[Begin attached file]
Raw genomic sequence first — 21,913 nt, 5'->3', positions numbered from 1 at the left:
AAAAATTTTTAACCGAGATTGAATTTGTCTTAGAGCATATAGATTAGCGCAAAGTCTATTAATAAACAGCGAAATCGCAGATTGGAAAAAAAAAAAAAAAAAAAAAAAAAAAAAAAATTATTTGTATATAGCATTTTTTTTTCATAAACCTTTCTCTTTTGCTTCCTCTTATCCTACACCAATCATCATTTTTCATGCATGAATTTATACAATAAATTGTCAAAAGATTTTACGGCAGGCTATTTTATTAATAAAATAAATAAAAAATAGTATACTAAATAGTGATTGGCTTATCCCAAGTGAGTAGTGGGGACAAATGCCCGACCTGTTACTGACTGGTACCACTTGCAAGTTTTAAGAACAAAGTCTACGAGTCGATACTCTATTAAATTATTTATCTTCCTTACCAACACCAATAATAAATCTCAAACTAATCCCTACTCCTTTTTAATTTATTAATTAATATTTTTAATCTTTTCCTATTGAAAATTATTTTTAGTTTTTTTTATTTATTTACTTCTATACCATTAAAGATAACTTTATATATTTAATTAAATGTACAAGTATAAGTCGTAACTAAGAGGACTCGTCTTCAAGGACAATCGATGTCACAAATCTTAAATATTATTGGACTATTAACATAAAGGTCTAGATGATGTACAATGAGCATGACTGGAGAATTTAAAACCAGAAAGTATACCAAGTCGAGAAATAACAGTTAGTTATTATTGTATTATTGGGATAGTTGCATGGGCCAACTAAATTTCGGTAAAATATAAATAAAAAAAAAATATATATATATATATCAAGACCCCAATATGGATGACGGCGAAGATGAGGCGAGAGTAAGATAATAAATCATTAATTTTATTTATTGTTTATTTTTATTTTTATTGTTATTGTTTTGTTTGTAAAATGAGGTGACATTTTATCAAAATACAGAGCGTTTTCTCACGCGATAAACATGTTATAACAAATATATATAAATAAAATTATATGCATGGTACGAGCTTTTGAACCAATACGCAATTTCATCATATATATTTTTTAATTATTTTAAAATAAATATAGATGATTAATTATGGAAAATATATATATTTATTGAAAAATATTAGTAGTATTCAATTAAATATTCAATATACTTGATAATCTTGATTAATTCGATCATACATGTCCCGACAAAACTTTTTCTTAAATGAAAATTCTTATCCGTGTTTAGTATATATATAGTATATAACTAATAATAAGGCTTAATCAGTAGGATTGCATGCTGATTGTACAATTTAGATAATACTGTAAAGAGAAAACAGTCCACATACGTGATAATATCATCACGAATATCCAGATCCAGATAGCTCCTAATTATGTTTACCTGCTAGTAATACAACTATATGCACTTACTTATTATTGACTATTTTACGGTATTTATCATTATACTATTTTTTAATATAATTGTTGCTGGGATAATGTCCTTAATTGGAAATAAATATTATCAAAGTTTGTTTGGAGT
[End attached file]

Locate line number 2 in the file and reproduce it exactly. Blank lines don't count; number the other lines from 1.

AAAAATTTTTAACCGAGATTGAATTTGTCTTAGAGCATATAGATTAGCGCAAAGTCTATTAATAAACAGCGAAATCGCAGATTGGAAAAAAAAAAAAAAAAAAAAAAAAAAAAAAAATTATTTGTATATAGCATTTTTTTTTCATAAACCTTTCTCTTTTGCTTCCTCTTATCCTACACCAATCATCATTTTTCATGCATGAATTTATACAATAAATTGTCAAAAGATTTTACGGCAGGCTATTTTATTAATAAAATAAATAAAAAATAGTATACTAAATAGTGATTGGCTTATCCCAAGTGAGTAGTGGGGACAAATGCCCGACCTGTTACTGACTGGTACCACTTGCAAGTTTTAAGAACAAAGTCTACGAGTCGATACTCTATTAAATTATTTATCTTCCTTACCAACACCAATAATAAATCTCAAACTAATCCCTACTCCTTTTTAATTTATTAATTAATATTTTTAATCTTTTCCTATTGAAAATTATTTTTAGTTTTTTTTATTTATTTACTTCTATACCATTAAAGATAACTTTATATATTTAATTAAATGTACAAGTATAAGTCGTAACTAAGAGGACTCGTCTTCAAGGACAATCGATGTCACAAATCTTAAATATTATTGGACTATTAACATAAAGGTCTAGATGATGTACAATGAGCATGACTGGAGAATTTAAAACCAGAAAGTATACCAAGTCGAGAAATAACAGTTAGTTATTATTGTATTATTGGGATAGTTGCATGGGCCAACTAAATTTCGGTAAAATATAAATAAAAAAAAAATATATATATATATATCAAGACCCCAATATGGATGACGGCGAAGATGAGGCGAGAGTAAGATAATAAATCATTAATTTTATTTATTGTTTATTTTTATTTTTATTGTTATTGTTTTGTTTGTAAAATGAGGTGACATTTTATCAAAATACAGAGCGTTTTCTCACGCGATAAACATGTTATAACAAATATATATAAATAAAATTATATGCATGGTACGAGCTTTTGAACCAATACGCAATTTCATCATATATATTTTTTAATTATTTTAAAATAAATATAGATGATTAATTATGGAAAATATATATATTTATTGAAAAATATTAGTAGTATTCAATTAAATATTCAATATACTTGATAATCTTGATTAATTCGATCATACATGTCCCGACAAAACTTTTTCTTAAATGAAAATTCTTATCCGTGTTTAGTATATATATAGTATATAACTAATAATAAGGCTTAATCAGTAGGATTGCATGCTGATTGTACAATTTAGATAATACTGTAAAGAGAAAACAGTCCACATACGTGATAATATCATCACGAATATCCAGATCCAGATAGCTCCTAATTATGTTTACCTGCTAGTAATACAACTATATGCACTTACTTATTATTGACTATTTTACGGTATTTATCATTATACTATTTTTTAATATAATTGTTGCTGGGATAATGTCCTTAATTGGAAATAAATATTATCAAAGTTTGTTTGGAGT